No Happy Ending for Kirchner’s Chinese Affair


EspañolBy Alejandro Sala

In the first week of February, Argentinian President Christina Kirchner will take a break from her domestic troubles to travel to China. Her mission: to secure much needed capital for the South American nation. But Kirchner’s latest foreign flirtation comes with strings attached.

In exchange, the Kirchner administration is expected to give China exclusive authorization for various projects on Argentinean soil, some economic and others supposedly scientific.

Opposition lawmakers, including Alberto Emilio Asseff of the Renovation Front, have voiced suspicions that the agreements conceal military objectives. But the key issue is that Argentina is granting special privileges to the Chinese government to the exclusion of other markets. Is it in Argentina’s interests — and conducive to its citizens’ welfare — to sign such agreements?

Es imposible determinar si las inversiones que acordarán los Gobiernos chino y argentino tendrán un impacto positivo en la economía.
Questions remain over how much Chinese investment will benefit the Argentinean economy. (Wikimedia)

Let’s start with the assumption that foreign investments are always beneficial for the receiving country. Capital creates material wealth, increased employment, and a general economic jump-start, the theory goes. And China is indeed set to provide key infrastructural funding.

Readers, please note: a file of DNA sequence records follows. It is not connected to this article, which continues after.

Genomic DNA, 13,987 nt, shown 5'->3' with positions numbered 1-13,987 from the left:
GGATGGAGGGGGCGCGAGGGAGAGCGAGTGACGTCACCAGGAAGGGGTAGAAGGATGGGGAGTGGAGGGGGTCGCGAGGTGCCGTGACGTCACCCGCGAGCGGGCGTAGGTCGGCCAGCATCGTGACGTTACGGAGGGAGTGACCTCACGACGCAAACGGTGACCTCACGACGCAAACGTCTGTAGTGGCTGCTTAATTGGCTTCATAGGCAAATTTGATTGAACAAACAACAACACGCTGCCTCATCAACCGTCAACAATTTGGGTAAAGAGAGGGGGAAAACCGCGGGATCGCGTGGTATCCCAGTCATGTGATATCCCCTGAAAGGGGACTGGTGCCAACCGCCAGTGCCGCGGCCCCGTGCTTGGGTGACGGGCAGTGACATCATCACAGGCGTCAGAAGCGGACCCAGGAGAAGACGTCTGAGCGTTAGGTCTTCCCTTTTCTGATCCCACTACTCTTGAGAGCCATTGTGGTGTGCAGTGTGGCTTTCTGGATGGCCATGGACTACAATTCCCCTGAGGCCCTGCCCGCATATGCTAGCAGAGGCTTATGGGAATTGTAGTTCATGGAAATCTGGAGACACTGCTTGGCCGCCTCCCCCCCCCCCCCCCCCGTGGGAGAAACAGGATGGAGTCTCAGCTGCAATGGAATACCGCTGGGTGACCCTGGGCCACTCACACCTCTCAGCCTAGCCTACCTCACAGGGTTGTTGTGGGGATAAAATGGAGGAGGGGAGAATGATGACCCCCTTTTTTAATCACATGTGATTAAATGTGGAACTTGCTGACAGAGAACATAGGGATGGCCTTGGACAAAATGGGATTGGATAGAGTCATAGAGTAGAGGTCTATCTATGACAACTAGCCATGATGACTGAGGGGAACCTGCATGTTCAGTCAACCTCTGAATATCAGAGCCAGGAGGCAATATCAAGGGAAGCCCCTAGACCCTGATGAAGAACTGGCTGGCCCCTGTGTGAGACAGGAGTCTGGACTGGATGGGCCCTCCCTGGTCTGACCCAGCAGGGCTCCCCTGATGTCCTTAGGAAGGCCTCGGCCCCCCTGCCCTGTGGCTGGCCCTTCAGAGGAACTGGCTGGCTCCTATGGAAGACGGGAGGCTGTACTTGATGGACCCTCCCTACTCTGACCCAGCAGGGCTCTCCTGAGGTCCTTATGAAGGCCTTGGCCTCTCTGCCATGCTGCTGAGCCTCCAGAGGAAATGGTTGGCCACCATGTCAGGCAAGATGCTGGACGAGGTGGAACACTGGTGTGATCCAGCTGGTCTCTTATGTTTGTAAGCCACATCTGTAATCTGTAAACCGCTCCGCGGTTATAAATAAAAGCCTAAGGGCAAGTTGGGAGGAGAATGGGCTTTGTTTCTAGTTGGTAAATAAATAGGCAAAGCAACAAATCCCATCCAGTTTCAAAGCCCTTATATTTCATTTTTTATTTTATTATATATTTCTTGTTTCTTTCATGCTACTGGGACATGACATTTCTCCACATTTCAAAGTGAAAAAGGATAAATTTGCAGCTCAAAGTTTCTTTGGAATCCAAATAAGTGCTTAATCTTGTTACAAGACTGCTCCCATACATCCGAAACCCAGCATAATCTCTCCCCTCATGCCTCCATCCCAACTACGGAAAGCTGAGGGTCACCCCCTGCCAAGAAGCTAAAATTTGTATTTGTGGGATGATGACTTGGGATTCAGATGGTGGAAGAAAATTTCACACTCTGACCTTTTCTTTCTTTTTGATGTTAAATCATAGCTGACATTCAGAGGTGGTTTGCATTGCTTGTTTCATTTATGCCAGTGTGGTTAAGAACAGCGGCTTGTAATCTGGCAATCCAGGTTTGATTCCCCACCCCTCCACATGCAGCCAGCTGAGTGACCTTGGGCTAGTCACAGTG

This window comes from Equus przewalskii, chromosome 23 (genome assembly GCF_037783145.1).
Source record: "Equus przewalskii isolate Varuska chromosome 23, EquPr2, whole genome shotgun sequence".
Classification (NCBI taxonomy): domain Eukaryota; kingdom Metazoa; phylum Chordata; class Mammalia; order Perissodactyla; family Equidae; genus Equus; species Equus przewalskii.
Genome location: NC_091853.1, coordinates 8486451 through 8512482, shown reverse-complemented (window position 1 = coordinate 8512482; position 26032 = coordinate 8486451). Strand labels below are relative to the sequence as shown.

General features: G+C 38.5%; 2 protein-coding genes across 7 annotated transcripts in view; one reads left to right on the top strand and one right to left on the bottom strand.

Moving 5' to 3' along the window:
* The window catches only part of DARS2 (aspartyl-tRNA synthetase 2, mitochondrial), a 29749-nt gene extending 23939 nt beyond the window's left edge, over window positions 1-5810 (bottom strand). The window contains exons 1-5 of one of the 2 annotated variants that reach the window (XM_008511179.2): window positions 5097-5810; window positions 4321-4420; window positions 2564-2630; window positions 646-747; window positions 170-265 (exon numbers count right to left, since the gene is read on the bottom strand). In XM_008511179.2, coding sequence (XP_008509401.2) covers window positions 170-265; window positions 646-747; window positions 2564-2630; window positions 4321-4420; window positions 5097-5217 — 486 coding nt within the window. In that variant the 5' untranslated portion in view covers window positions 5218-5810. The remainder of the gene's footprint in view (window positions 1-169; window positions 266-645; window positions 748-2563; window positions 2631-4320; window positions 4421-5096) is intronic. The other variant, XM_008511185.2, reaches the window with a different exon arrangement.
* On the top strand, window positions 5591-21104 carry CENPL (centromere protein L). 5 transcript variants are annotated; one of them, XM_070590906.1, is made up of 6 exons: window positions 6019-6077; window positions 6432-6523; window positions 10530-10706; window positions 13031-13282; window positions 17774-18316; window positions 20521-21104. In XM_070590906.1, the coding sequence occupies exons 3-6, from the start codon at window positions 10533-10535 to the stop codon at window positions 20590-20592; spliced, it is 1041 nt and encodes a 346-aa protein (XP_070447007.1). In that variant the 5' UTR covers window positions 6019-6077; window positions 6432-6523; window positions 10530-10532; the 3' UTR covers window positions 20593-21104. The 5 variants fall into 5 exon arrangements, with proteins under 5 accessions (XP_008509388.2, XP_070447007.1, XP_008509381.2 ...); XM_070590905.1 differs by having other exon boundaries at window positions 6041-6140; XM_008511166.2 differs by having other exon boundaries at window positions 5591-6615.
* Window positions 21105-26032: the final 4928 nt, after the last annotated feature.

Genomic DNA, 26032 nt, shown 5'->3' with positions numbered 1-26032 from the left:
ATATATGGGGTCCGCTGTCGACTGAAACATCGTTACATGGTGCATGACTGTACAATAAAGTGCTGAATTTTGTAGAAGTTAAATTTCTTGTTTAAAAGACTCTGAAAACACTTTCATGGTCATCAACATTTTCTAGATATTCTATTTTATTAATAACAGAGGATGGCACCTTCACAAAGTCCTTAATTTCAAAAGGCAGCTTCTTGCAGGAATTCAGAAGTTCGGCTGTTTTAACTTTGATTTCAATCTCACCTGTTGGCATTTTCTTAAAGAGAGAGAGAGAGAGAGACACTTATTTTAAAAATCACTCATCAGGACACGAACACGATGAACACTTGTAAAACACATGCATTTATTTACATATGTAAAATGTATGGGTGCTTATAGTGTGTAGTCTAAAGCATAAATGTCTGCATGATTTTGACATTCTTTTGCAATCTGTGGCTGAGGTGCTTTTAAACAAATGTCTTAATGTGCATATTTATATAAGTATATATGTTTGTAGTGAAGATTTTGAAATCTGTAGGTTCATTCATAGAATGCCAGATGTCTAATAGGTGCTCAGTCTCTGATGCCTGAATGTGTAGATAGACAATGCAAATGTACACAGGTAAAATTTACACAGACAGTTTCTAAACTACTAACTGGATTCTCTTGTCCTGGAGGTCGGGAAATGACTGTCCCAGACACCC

But by what process has Argentina chosen to pursue Chinese funding in particular? Were there any other offers on the table? Who made the relevant decisions? The government is yet to produce such information.

To determine how investment A compares with investment B, is necessary to evaluate the benefits and risks of both. From this comparative analysis (“economic calculation,” in the terminology of Ludwig von Mises), sensible business decisions are made. But no such public, or indeed private economic calculation, seems to have been made here.

Instead, the agreements that Kirchner is due to sign this month are based on arbitrary and autocratic decisions alone. There was no reasonable cost-benefit analysis, so there’s no reason to believe that China’s forthcoming investment in Argentina has a fundamentally economic rationale.

The Argentinean government, consistent with its usual aversion to the free market, has enjoyed key economic principles, such as efficiency and profitability arising out of consumer choice. It’s made commitments on behalf of the entire country, but without any proof of their value.

What would be a better path to greater choice and increased benefits for the Argentinean people? It’s simple: open the country to investment bids and capital from anywhere in world, regardless of origin or nationality. Then, try and avoid the temptation to tamper with regulations and investors’ profits.

The government will then benefit from an array of willing investors. When it comes to large-scale projects, it can then broker the most mutually beneficial partnerships through a transparent bidding process in a diverse market.

But the Argentinean government, financially isolated as a result of its own mistakes, has chosen the path of privilege, instead of the course of freedom. This way of seeking investment will neither promote progress nor security. Instead, it’s merely a makeshift plug for the gaping hole in public finances left by 12 years of financial waste.

Kirchner is signing Argentina up to a marriage contract with China, the only suitor left after all the others have been scared away. She doesn’t want to tell the bride, but the prenuptials likely contain many hidden clauses, and divorce will be difficult or even impossible to secure.

Alejandro Sala is a self-taught economist based between Cuba and Buenos Aires, and the author of The Spirit of the Market.

Translated by David Singhiser. Edited by Laurie Blair.

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